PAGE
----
Fashion Design Blog

  • Harriet Goodings

This is a weird question and I’m not entirely sure how well I’ll be able to answer this, but I distinctly recall my mum saying (I can’t believe her wisdom has featured in 2 of 2 blog posts so far) she’s going to be thrilled. ‘Everything changes when you have a baby’ and she wasn’t wrong. No amount of organising or sleep would have prepared me for the arrival of Mabel Drane.

‘The most beautiful girl in the whole wide world’ as I like to refer to her daily, or ‘beautiful’ for short.

Since my mum mode is now firmly on the permanent setting, the emotional pull that is the embodiment of a tiny dictator has been tugging at my heartstrings ever since. I mean I love my dog dearly, he is cute, cuddly and has ears like velvet but whatever I said before, this is not the same. What is sleep? What time is it? Where am I? It is a weird bubble you enter upon meeting your child. It’s as if anything before this moment was background noise and now I need to keep this tiny human alive who I can’t stop staring at and sniffing.

I took seven months maternity leave and missed having a creative outlet and a different wall to look at, so with my understanding employer I worked two days in the London office (one overnight stay at a friends) and one day from home. This worked in the short term but I just missed my tiny dictator and being at home terribly.

Generalised Anxiety Disorder (GAD) played a big role in my departure and it’s something which I think needs to be spoken about more in the workplace. I might go into this a bit more in another post, but I think the level of pressure I put on myself is not healthy.

Leaving and going freelance was my decision and I’m exceptionally grateful that have the opportunity to do so now, and my work is much more consistent because of it. I’m a yes person, I hate letting people down but it’s quite annoying that this attitude isn’t sustainable. Just be nice to yourself.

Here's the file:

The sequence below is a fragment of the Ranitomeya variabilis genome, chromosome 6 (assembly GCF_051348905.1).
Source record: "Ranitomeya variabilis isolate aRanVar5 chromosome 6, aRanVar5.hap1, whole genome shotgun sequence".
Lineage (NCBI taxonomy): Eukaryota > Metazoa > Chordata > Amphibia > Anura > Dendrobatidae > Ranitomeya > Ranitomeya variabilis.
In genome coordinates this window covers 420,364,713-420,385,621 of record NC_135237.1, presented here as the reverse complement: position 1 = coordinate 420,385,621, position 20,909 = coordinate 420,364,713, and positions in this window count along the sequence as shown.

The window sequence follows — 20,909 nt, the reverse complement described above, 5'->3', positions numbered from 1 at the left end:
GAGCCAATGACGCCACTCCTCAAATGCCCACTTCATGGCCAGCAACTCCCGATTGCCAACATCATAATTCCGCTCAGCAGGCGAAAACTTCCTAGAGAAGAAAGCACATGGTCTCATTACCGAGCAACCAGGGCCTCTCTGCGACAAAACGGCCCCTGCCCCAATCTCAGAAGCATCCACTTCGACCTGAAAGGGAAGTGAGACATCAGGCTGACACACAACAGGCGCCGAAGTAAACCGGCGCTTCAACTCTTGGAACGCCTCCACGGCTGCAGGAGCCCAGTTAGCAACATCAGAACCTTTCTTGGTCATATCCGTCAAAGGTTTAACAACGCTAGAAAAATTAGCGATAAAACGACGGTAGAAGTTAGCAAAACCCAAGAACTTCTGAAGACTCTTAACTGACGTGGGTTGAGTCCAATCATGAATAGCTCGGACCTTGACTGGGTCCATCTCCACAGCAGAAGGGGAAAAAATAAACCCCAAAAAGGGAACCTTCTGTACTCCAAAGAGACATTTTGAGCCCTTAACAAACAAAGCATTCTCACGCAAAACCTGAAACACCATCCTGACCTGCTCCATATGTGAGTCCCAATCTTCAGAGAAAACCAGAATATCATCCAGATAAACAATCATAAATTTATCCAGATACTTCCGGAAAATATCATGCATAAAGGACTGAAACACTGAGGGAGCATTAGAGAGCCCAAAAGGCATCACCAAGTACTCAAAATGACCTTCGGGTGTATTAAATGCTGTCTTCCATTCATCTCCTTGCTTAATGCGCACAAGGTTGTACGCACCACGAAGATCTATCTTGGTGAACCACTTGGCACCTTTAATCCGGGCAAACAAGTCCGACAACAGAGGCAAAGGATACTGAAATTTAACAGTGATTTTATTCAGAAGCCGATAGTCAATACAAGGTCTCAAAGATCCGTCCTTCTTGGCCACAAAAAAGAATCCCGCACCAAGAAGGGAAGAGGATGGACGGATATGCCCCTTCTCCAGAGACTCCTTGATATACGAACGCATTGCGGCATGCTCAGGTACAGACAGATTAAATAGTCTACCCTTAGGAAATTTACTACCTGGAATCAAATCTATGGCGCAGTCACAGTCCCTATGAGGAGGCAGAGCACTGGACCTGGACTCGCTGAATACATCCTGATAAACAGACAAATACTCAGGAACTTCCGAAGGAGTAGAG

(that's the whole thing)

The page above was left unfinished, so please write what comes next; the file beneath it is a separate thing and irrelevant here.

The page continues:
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  • Harriet Goodings

Put simply, no. I wanted to work with animals. I originally set out to be a zoo keeper or save monkey’s and tiger’s, but it soon became clear that my weekend job would not fund such adventurous travels and decided my input should be more along the lines of: become a vegetarian, share an article on Facebook, or adopt a captive capuchin monkey, that sort of thing.

I did entertain the idea by completing work experience at a zoo, but it was November and I hate the cold so that was enough to convince myself that I would need a role that was more indoorsy.

I remember my mum offering one piece of career advice and that was to ‘choose something that you enjoy, because you’ll be doing it for a long time’, which out of all of her advice was pretty good.

Flicking through a university prospectus in the school common room as an impressionable 16 year old, I saw that fashion design was an actual course with the potential to learn something. I’d always been creative and crafty but it also meant that I could leave Norwich, so to me it was a win win.

Like many others, I had taken out a substantial student loan to pay for the entire 4 years, so in my mind I couldn’t waste it. My attitude was.. I pay £X in tuition a year, so I’m after every bit of knowledge I can from the tutors! I remember in the final year one tutor had brought in a pattern cutter from Vivienne Westwood who would help out for one day a week and anytime she saw that he was not being used she would be thinking ‘that’s £1, £2, £3.. being wasted’, basically he was expensive and his time was limited so use him.

I was looking for a career that I enjoyed; something I could live on and maybe see a bit more of the world. I’m fortunate that my work has led me to some incredible places, but it’s through doing what I enjoy.

If you’ve read this far and would like my advice, it would be to grab every opportunity, stay late at the studio, be the first one there to make use of the tutors attention before the rest start bombarding them, intern in the holidays and work at the weekends. These are the experiences that stay with you and are invaluable in the industry.

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